A Tailing Tale of Henry Villard – Part II

Published  May 11, 2017 in the Weekly Register-Call

To the Pike’s Peak Country in 1859 – Part II

My expectations as to the outward appearance of these two towns (Denver City and Auraria), which as it is undoubtedly well known to your readers, are situated immediately opposite each other, on both banks and right at the mouth of Cherry Creek and the South Platte, not being very high flung, I felt no disappointment when the clusters of log cabins, intermixed at intervals with frame structures and Indian lodges, rose upon my vision. Were it not for the beauty of the location and the surrounding country, these two much talked of towns would, indeed, be sorry places. Each of them numbers from 100 to 150 structures of the already described kind, at least one-half of which are, however, at the present moment either half-finished or vacated. They are, almost without exception, floor, ceiling, windowless. Lumber is so very high ($100 per 1,000 feet) that but few can afford the luxury of a regular floor. The absence of the ceiling is explained by the same reason, and the window glass has reached this quarter of the world in but insignificant quantities. In its stead canvas is used, which renders it necessary to keep the doors open during daytime in order to procure a sufficiency of light. Canvas and dirt are generally used for roofing purposes.

Both Denver City and Auraria are regularly laid out. Rectangular streets and squares form their respective areas. The former place is located partly on a bluff-like ridge, extending from the right bank of Cherry Creek in a northeasterly direction, and partly in the bottom bordered by the same ridge. The site of Auraria, on the contrary, consists of nothing but bottomland. The western city boundary is the South Platte, the eastern Cherry Creek. The former runs toward the latter in a northeastern direction, thereby giving the northern part of the city area an angular appearance.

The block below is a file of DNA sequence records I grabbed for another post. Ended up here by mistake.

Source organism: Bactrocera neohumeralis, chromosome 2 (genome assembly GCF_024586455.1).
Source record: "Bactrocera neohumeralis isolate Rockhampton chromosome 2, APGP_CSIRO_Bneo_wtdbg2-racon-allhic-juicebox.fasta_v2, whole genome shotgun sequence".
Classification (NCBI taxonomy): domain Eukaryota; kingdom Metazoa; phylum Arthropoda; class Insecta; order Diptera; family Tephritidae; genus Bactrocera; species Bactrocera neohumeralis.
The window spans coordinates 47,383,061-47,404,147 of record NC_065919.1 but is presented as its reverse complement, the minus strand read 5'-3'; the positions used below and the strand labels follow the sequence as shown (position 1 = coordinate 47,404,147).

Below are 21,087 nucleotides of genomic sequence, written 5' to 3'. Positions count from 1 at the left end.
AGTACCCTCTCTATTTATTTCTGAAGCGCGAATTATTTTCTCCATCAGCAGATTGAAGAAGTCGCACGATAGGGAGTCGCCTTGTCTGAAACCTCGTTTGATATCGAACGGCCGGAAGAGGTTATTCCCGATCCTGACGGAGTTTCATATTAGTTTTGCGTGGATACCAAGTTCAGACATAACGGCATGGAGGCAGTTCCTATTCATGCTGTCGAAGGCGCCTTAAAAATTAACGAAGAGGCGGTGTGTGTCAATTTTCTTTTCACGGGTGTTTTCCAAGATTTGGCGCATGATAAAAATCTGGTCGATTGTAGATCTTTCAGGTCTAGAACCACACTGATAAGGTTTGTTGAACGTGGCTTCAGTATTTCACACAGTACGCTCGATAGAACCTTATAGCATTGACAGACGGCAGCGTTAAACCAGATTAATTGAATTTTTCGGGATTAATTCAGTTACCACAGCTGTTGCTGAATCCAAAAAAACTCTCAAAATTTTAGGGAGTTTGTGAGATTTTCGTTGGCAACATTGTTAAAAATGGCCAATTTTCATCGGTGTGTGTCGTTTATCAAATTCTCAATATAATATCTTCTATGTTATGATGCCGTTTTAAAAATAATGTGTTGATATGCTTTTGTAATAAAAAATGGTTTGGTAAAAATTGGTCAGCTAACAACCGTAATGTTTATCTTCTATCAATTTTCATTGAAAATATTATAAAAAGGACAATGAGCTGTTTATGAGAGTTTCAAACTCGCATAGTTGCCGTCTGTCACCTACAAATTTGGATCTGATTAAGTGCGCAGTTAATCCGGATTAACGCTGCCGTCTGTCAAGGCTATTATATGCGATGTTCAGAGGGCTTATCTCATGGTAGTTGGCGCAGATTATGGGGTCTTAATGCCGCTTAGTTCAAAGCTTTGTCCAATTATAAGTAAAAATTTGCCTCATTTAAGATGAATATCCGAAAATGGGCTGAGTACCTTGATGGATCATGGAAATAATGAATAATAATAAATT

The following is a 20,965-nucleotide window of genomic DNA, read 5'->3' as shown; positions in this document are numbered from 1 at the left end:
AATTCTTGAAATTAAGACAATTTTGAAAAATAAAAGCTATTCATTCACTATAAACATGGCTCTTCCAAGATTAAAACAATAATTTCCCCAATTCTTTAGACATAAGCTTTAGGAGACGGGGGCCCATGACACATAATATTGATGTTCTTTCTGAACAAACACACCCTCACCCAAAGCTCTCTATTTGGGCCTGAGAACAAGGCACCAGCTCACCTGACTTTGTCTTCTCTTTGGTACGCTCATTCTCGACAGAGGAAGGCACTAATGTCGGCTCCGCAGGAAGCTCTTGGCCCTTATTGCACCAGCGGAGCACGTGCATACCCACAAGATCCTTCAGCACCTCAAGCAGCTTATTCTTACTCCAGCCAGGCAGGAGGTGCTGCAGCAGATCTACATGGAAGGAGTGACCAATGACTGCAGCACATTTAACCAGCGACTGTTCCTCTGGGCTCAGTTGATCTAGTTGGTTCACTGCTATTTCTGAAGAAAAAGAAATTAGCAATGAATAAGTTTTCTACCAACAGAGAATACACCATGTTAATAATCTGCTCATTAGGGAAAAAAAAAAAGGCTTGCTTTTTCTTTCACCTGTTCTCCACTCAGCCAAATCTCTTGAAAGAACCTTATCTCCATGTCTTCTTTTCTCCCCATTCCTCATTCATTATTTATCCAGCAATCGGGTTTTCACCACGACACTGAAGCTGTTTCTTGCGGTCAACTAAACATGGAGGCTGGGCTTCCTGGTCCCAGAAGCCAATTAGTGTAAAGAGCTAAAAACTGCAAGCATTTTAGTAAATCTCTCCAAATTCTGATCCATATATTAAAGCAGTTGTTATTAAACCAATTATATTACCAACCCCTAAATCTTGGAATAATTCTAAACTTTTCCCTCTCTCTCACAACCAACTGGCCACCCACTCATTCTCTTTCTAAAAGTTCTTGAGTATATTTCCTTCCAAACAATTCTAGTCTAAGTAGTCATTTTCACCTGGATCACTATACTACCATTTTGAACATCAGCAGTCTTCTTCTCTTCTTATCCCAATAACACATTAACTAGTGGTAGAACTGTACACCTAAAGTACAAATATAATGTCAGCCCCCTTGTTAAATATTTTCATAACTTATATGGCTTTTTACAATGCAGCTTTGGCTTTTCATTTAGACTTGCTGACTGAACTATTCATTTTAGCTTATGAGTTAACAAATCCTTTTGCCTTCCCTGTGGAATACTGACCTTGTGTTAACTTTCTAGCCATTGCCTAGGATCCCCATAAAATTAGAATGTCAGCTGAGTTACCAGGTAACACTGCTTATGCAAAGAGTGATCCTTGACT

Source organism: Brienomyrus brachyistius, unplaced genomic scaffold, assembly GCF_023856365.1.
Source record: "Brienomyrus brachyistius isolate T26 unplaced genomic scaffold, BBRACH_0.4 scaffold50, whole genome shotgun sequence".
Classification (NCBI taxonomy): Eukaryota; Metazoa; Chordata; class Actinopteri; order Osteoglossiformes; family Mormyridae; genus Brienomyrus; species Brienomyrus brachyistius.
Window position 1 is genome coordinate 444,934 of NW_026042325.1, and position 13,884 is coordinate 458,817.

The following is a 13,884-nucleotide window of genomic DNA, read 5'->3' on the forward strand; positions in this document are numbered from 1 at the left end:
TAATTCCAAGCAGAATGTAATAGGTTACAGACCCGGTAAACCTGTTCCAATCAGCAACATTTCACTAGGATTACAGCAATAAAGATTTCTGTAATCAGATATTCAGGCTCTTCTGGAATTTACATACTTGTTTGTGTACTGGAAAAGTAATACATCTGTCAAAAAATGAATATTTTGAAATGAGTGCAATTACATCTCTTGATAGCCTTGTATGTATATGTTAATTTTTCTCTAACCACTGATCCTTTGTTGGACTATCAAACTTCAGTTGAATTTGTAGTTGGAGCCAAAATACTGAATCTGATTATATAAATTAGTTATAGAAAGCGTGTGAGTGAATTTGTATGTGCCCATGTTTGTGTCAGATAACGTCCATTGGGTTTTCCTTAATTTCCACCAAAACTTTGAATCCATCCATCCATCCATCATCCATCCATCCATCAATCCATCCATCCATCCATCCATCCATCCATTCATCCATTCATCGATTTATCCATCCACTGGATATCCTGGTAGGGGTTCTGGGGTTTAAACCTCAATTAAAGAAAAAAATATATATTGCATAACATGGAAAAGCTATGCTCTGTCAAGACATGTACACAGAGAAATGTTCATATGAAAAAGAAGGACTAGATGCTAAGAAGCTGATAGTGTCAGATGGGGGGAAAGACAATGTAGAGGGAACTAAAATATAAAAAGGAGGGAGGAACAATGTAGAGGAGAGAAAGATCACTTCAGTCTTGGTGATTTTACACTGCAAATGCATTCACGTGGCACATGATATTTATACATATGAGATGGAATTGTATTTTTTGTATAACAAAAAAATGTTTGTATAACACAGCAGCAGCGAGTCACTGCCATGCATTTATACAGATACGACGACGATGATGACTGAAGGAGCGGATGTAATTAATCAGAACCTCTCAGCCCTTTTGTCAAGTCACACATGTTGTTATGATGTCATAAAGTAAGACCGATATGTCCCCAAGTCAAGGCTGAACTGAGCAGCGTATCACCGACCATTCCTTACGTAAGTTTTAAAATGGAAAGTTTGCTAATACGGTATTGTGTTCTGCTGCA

Both towns contain a number of one-horse stores, the aggregate stocks of which would hardly fill a third-class Western Row grocery; one or two abortive hotels, whose guests are obliged to repose on bare ground, a number of whiskey dens that strongly indicate a precocity, as far as the spiritual wants of the inhabitants are concerned; and the inevitable appendages of border towns in the shape of legal, medical and land offices. In one of my succeeding letters I will endeavor to give you the results of my peepings into the inner life of these original localities. For the present I shall confine myself to generalities.

The population of the towns is made up of elements of the most heterogeneous character. Indians of several tribes, Mexicans, mountaineers in buckskin, gold-hunters in flannel, blacklegs with stove-pipes, can be seen about here. The number of actual residents has, however, become greatly reduced, in consequence of cause that I will mention hereafter.

The most attractive feature in this and (the) adjoining town is the beautiful mountain scenery, which one has constantly in view. When the eye becomes weary with the wretched appearance of the improvements in both towns, it needs but turn upon the towering peaks, their eternal snows and dark green pine dress, and new life will at once be felt. From Cherry Creek to the foot of the mountains, it is but a few miles of a mountain tour, is spoken of by all as paying for the journey across the plains alone.